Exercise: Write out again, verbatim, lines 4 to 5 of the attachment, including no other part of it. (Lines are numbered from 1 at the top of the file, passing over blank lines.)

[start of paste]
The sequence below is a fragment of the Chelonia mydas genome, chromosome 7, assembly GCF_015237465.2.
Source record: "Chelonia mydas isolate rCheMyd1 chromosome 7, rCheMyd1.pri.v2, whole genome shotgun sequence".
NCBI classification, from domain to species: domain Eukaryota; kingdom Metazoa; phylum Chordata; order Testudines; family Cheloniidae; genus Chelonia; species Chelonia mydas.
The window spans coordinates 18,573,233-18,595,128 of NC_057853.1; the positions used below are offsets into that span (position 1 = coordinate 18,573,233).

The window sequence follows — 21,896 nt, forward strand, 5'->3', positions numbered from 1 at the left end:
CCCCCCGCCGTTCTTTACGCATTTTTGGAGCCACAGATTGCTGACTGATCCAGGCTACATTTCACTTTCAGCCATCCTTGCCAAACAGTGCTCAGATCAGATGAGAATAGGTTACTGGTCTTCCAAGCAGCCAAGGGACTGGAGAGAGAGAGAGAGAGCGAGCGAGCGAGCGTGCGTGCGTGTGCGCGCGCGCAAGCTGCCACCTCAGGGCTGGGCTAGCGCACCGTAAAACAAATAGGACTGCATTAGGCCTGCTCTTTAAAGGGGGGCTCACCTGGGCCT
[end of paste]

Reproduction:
The window spans coordinates 18,573,233-18,595,128 of NC_057853.1; the positions used below are offsets into that span (position 1 = coordinate 18,573,233).

The window sequence follows — 21,896 nt, forward strand, 5'->3', positions numbered from 1 at the left end: